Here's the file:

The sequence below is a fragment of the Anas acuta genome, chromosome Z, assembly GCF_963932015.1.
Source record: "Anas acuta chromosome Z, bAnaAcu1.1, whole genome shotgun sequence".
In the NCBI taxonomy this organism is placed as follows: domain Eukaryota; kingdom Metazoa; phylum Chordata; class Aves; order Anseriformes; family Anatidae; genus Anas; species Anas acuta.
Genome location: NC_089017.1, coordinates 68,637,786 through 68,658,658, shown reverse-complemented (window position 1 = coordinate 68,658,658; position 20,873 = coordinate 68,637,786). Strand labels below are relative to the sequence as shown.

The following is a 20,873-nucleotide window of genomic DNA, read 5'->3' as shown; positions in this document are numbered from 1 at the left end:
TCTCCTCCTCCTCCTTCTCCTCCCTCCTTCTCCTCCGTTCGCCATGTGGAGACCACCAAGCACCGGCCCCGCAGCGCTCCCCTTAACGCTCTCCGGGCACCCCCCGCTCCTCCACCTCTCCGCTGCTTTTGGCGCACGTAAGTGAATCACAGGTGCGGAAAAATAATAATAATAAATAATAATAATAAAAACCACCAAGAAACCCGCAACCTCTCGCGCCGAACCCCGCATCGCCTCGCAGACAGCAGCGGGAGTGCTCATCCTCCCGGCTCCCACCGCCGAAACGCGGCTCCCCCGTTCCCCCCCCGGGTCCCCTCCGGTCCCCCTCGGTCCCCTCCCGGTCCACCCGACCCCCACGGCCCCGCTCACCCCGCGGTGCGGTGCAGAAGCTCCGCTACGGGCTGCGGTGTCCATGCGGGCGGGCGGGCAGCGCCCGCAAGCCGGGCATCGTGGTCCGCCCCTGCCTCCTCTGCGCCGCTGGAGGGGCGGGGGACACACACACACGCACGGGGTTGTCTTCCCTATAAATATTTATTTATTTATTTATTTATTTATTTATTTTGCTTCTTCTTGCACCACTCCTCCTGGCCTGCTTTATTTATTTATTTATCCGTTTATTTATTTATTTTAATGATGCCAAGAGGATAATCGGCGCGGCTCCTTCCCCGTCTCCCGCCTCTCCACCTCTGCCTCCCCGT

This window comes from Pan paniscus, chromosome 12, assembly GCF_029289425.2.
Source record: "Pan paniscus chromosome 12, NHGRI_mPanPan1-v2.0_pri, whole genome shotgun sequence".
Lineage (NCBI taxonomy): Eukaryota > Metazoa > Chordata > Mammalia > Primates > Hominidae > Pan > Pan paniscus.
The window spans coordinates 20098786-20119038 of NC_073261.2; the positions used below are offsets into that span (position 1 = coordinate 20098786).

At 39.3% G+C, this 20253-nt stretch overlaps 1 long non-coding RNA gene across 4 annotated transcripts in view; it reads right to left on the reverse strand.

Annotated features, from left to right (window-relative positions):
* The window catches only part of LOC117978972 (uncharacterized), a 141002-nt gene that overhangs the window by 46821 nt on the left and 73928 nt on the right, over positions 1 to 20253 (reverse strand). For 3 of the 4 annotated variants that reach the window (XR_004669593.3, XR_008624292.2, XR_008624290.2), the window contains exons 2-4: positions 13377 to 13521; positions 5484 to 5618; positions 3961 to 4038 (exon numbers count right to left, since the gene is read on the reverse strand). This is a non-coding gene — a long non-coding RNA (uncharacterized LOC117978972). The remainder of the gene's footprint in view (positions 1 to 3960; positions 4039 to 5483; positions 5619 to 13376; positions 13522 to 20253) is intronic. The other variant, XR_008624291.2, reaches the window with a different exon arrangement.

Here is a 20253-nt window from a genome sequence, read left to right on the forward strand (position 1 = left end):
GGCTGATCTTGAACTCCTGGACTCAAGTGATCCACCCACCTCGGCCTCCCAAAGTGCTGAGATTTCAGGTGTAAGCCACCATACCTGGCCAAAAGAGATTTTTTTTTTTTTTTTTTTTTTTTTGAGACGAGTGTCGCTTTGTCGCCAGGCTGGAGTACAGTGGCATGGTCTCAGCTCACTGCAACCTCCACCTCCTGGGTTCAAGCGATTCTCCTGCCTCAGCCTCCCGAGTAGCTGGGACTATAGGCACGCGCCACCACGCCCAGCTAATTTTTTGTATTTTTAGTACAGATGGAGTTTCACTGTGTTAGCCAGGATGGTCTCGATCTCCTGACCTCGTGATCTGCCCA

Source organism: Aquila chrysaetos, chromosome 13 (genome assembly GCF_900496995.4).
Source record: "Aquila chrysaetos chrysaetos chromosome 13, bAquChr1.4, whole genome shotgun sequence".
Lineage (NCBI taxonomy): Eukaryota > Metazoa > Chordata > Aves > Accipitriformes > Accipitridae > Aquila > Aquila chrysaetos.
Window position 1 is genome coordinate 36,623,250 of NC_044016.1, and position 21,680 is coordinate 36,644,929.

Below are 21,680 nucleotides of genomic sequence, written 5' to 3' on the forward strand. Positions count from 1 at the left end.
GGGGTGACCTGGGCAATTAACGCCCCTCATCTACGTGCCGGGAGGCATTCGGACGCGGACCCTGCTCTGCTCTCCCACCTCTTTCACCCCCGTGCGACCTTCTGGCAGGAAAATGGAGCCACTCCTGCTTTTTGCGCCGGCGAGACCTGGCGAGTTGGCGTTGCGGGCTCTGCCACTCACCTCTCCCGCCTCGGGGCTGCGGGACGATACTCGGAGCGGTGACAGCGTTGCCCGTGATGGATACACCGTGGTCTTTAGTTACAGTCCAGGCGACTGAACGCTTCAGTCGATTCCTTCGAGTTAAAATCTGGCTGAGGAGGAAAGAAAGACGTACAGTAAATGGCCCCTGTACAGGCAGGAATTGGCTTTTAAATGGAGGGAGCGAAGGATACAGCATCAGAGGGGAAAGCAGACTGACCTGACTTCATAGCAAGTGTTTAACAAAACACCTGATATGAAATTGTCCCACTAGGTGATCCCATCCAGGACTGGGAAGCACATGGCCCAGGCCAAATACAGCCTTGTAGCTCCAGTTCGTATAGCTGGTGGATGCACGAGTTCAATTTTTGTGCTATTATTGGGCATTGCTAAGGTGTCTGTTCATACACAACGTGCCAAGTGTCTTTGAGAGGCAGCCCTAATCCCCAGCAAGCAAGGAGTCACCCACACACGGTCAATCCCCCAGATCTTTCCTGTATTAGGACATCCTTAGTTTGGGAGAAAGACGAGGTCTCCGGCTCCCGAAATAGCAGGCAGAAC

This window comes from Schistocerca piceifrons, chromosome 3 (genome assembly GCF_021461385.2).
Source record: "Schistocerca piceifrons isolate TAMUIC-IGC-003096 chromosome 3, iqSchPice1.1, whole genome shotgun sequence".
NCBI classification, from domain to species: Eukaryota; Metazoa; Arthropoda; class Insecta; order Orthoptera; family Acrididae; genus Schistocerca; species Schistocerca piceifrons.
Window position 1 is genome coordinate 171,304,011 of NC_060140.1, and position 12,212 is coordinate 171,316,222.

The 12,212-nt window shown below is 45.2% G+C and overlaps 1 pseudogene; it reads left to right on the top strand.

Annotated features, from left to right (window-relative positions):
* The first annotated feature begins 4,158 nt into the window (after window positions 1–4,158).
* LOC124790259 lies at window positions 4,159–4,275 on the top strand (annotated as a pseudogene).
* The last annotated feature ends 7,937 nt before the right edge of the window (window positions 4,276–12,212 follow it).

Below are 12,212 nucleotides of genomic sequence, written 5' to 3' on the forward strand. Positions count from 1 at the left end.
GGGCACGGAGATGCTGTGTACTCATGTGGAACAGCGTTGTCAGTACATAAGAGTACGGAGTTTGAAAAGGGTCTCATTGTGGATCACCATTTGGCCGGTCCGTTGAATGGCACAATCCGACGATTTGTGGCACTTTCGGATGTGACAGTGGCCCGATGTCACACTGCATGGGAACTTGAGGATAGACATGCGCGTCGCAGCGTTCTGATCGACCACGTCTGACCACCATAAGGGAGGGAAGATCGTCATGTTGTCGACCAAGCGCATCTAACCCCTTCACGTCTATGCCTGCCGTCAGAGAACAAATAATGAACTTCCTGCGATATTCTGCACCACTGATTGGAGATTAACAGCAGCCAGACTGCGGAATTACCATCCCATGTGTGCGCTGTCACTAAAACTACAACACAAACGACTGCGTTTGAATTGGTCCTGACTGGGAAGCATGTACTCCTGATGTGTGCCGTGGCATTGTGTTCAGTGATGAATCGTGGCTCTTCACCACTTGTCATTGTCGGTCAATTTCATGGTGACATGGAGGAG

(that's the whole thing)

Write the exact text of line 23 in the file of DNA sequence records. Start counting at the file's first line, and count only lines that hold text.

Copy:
Source record: "Schistocerca piceifrons isolate TAMUIC-IGC-003096 chromosome 3, iqSchPice1.1, whole genome shotgun sequence".